Deciding between Marvin, Pella, Anderson, and Lincoln

juddgirl2January 13, 2007

We are adding a small addition to our home, and at the same time will be replacing all 11 window openings and the 3 sliding doors with new construction clad wood doors and casement/awning windows. After endlessly researching window manufacturers and the options available to each, I think I am even more confused than when I started! I did read each and every post on these forums regarding windows, and now would appreciate some specific advice/input.

We are looking at Marvin Ultimate aluminum clad, Pella Architectual, Anderson 400 Woodright (vinyl clad), and plan on getting a quote for Lincoln aluminum clad and possibly also Sierra Pacific. Cost is definitely a factor in decision, as we had an unrealistic budget for windows when we first embarked on this project. We were initially guesstimating cost based on replacement vinyl windows. Of course, after researching and looking at windows, we now do not want to settle for less than all wood with aluminum or vinyl clad for our project!

We have received quotes for Marvin (27k), Anderson (23k), and Pella (37-45k, depending on additional options such as shades and hardware). All quotes include install, and are basically for the same window size and grill options, except for Anderson - which didn't have sizes to accomodate our existing openings so adjustments had to be made (which we're not thrilled about).

I was disappointed with the Anderson quote, because the dealers I have consulted (who sold all three) all said Anderson and Lincoln would both offer significant cost savings over Marvin. However, Marvin's standard sizes fit our needs, whereas Anderson windows would require significant labor costs for cut-downs and fills, and this reduced the cost savings.

Since all of the windows replacements are outside the scope of our home addition, we were planning on going through a contractor who specializes in windows, rather than using our general building contractor(we don't want framers installing the windows). However, our contractor recommends Pella and says he can offer us significant savings through his contact. For reasons based on cost, quality, warranty issues, etc., however, I think I prefer choosing one of the other manufacturers.

So - my first question is for input as to whether the 4k price difference between Marvin and Anderson justify using Anderson, which offers fewer exterior color choices and also requires us to narrow (but make taller) some of our existing window openings? I know this is more of a subjective decision, but quality may be a factor also in looking at the cost difference.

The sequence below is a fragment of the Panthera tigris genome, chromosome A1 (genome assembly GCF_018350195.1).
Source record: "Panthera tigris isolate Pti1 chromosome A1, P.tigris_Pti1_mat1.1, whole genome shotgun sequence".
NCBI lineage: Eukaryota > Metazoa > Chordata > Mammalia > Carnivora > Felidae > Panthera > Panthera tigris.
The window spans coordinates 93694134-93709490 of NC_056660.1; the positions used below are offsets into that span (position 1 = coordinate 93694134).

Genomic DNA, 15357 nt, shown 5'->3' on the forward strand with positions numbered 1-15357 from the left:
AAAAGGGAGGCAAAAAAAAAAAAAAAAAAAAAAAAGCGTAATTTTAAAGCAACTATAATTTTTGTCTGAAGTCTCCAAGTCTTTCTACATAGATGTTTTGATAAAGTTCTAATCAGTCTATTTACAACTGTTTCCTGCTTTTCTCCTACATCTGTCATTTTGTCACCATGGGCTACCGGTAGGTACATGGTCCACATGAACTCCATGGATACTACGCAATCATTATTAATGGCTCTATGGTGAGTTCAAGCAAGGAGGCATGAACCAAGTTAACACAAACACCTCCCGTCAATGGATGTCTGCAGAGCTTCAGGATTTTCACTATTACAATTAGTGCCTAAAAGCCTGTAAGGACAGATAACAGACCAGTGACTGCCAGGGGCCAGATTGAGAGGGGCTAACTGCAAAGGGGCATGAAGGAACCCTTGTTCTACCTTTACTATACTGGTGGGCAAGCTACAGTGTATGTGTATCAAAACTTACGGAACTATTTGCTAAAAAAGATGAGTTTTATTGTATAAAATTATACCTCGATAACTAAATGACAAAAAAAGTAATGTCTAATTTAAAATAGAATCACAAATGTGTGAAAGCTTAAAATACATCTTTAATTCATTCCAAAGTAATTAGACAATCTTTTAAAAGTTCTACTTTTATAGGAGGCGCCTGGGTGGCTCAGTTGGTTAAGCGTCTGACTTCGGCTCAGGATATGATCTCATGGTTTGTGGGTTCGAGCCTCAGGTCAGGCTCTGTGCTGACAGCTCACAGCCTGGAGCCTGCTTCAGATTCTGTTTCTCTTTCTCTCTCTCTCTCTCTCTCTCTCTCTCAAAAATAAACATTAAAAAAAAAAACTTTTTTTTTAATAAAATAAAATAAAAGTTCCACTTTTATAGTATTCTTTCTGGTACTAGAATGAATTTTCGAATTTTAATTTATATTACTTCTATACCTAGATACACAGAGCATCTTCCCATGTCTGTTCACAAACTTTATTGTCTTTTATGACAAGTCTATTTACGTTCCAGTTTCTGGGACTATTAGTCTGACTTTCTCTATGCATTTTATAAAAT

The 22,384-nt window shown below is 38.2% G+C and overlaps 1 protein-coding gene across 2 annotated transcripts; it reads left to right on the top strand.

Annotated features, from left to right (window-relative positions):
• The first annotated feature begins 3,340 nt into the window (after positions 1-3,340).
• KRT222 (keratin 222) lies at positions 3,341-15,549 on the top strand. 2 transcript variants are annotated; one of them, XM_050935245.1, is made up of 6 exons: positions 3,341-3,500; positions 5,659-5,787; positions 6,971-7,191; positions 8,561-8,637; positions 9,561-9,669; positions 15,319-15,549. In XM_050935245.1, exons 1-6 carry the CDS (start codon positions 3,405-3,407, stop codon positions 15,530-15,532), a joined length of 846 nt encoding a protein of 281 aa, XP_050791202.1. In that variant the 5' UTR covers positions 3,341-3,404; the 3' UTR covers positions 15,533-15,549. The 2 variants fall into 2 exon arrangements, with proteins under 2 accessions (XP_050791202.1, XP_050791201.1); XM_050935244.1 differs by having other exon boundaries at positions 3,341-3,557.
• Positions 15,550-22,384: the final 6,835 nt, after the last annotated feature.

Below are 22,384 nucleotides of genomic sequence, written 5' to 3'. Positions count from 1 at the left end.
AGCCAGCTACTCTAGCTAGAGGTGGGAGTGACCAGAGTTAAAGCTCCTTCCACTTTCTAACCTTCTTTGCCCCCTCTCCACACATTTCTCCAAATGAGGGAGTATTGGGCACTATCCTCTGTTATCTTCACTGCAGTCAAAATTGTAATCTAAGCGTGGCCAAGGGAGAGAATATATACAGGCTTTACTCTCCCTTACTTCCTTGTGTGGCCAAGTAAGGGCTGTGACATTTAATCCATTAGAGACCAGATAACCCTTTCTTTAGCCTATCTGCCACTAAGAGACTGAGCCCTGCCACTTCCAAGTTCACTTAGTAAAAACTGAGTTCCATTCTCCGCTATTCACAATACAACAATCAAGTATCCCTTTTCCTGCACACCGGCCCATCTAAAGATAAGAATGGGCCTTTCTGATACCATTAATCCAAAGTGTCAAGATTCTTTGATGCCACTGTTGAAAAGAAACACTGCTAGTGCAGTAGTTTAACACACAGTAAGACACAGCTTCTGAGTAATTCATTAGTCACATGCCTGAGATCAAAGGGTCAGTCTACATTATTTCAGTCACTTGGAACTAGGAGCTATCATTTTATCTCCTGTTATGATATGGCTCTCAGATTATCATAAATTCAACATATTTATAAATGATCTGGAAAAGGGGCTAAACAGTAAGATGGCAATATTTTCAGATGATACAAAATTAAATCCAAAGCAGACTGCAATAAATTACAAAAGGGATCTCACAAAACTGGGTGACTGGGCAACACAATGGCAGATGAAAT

My second question is, does anyone have any advice as to Lincoln or Sierra Pacific windows? There's a not a lot of input regarding these windows on the forums. One dealer said the cost of Lincoln is comparable to Anderson, so providing they have more standard sizes available like Marvin does, I'm hoping the quote will come in lower Anderson for our project. Both Lincoln and Sierra Pacific also have several attractive exterior colors available to choose from, which we are interested in for our rustic ranch home. However, we do not want to sacrifice quality in making this decision.

Thank you for any input or advice you may have.

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calbay03

Andersen is a good quality product, so is Marvin. We have lived with Andersens (long ago) and Marvin (only 3 years). Family and friends have had Marvins (8-yrs, 4-yrs) and Andersen (10+ yrs, 2-yrs). Some are all wood, the newer ones have cladding. All these windows have worked perfectly so far. So Andersen and Marvin make sound quality product.

We picked Marvin 3 years ago because we prefer its woodwork details and extensive use of solid wood pieces for staining. We also needed custom work that Marvin could do easily. If Marvin was unavailable, Andersen would have been our choice.

We have no experience with Andersen's service but Marvin had to help with a family friend's massive multi-million remodeling installation 4 years ago. Their rep came out on time after one call, stayed for several days to work through issues with architect and contractor, no hassle, no arguments, very impressive service.

We looked at Pella three years ago but its woodwork did not impress for the price. Pella may have changed since then, we do not know.

If you end up with Andersen and need to change height of your wall opening, make sure you use a GC and not a window "installer". The GC will understand requirements of load-bearing wall and correctly maintain structural integrity of the house without using the window frames as structural support. I am not confident a window "installer" will know or do this right for you. In our case, we had serveral enlargement that required giant thick pieces of tree-tunk like "header" over top of the rough opening to provide structural support. They were needed to maintain structural integrity of the house around the opening. A window or door by itself should never be load bearing.

We had a window shop "installer" came out and when asked, said nothing about the solid structural header. We obviously did not use his shop.

It is always fun when you are about to make the decision, enjoy the moment!